its dark eyes (something like young Susan Sarandon) also suggests a potential for complexity. John
Davidson is as vacant as the Anglo adonis with the perfect smile and
perfect hair. He's studiously bland, the perfect non-threatening dream date for the parents in the
audience. In fact, the entire youthful romance is a Lawrence Welk dream, hands on the table,
legit and wholesome. When the pair dances their big waltz on the outdoor terrace it has to be the most
artificial and phony scene in Disney history.
So why the negativity? The Happiest Millionaire is just light entertainment from the
establishment point of view, where a pleasant fantasy about family life might be a respite from a
steady diet of more realistic fare. Although 1967's The Graduate burst a number of
myths about the American success story, much of the country rejected it in favor of Lawrence Welk-ish
entertainment. What's wrong with Cordelia and Angie dancing their Good Housekeeping-approved dance? I
don't have an answer and my response is a personal one. I was a fairly well-off teenager in 1967
with no particular need to sneer at this kind of show, but to me The Happiest Millionaire just
Director Norman Tokar started with the Leave it to Beaver TV show and his direction is
devoid of the style of previous Disney regulars David Swift or Robert Stevenson. The lighting is
flat indoors and out, day and night, so flat that I suspect that throwing one master switch in the morning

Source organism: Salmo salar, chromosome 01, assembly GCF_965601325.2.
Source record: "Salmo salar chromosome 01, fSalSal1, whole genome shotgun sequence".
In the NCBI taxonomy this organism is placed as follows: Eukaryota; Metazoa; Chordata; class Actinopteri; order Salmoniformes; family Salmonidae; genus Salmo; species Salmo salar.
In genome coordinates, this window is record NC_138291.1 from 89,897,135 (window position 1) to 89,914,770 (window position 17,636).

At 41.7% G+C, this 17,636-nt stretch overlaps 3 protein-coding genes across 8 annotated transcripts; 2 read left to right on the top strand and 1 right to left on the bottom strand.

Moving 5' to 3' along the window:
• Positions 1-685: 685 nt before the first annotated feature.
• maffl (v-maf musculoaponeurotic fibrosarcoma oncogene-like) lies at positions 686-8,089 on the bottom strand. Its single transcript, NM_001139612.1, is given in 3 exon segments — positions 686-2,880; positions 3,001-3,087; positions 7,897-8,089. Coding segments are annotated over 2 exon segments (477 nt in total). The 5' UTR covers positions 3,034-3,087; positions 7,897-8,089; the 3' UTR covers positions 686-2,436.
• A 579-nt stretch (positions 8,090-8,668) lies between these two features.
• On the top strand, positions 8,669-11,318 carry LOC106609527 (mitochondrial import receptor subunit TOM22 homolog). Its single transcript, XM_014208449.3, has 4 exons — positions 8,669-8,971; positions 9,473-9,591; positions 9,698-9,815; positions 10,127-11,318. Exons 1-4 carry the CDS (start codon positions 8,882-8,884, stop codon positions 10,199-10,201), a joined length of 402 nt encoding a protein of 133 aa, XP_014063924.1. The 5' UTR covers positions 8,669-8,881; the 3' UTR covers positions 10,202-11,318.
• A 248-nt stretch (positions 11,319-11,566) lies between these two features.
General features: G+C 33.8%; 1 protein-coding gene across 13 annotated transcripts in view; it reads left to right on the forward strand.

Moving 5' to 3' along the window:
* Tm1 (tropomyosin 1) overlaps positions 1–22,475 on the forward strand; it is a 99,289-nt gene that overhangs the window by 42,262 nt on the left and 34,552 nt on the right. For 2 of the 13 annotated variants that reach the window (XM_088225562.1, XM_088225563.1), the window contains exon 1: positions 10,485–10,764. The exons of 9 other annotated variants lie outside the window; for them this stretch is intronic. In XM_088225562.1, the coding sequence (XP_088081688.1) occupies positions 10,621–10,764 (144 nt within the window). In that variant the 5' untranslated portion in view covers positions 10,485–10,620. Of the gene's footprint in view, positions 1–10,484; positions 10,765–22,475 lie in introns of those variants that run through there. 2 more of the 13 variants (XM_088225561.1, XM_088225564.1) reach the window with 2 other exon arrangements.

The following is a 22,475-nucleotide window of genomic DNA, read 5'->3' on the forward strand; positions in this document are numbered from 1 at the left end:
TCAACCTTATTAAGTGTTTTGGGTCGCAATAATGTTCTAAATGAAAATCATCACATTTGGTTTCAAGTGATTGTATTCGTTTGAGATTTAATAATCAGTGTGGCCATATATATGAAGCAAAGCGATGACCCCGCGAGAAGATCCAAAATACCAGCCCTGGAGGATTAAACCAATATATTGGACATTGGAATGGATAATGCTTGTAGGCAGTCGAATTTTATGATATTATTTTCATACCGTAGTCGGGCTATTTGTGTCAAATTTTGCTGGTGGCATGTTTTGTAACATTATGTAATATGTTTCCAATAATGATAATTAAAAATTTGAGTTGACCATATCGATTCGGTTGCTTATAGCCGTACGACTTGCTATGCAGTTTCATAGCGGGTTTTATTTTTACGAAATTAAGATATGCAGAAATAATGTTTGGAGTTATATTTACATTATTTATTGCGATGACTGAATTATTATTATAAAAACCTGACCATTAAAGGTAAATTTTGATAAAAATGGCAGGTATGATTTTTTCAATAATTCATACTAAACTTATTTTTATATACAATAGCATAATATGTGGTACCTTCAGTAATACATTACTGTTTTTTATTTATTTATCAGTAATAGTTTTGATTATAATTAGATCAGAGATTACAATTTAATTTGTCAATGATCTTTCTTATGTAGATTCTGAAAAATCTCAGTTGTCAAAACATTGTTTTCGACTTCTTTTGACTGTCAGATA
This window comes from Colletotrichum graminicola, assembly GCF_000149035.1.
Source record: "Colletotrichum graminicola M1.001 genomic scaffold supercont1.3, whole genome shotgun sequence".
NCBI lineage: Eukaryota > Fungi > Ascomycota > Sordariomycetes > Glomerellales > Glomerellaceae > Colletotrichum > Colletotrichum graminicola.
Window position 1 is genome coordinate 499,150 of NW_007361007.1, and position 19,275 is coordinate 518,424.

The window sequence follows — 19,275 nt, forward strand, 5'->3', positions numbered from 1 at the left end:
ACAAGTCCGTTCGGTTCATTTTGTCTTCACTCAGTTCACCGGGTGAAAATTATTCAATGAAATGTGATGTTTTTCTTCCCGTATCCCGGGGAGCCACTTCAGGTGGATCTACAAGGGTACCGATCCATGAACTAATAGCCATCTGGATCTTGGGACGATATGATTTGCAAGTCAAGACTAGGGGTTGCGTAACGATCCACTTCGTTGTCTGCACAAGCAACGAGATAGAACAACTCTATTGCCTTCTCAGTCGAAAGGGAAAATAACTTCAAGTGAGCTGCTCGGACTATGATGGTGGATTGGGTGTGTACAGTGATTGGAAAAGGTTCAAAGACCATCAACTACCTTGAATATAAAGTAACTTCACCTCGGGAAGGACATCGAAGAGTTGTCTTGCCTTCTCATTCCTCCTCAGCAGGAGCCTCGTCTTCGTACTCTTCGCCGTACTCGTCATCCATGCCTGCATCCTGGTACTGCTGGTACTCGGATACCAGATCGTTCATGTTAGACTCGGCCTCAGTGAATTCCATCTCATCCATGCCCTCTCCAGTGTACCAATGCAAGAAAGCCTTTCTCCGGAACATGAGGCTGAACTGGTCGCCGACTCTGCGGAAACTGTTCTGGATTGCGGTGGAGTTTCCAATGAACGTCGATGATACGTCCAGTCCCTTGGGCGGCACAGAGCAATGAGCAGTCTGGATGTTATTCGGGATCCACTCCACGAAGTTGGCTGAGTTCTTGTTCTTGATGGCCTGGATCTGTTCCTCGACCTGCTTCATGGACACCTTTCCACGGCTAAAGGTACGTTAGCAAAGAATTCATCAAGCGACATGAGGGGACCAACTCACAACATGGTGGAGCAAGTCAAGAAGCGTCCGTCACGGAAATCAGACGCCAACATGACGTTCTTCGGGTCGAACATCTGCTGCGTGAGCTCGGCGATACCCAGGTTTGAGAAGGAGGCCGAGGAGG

was the only creative lighting done on the whole movie. The lack of visual depth or variety hurts the
movie more than anything else. Peter Ellenshaw's atmospheric matte paintings are the most interesting
shots in the show. 1
Disney's DVD of The Happiest Millionaire is a plain-wrap affair. The entire film is here with
Overture, Entr'acte and Exit music and comes in at a sore-bottom length of just under three hours.
The non-enhanced transfer has okay color but detail breaks down completely on a large monitor, where
sub-par encoding gives characters multiple sets of lips and teeth and sometimes three nostrils. It
is matted to 1:66 but mattes off nicely on a widescreen set, for compositions at least.
There are no extras, not even a trailer. I'd have liked to learn more about the film. Did Walt
pre-plan it and are the picture's problems any indication of company confusion after his passing?
The "old Walt" would have had the film rewritten, reshot and recut until it was more entertaining.
On a scale of Excellent, Good, Fair, and Poor,
Movie: Fair or a very low stratum of Good
Video: Fair ++
Packaging: Keep case
Reviewed: June 20, 2004
1. The final shot is an
unintentional deja-vu horror ending. Cordelia and Angie motor off to Detroit, and the skyline of
the future is an industrial smoke-scape of sooty factories and belching chimneys. It's as dispiriting
as the strip mines and freeways representing America's great future at the end of
How the West was Won.
DVD Savant Text © Copyright 2007 Glenn Erickson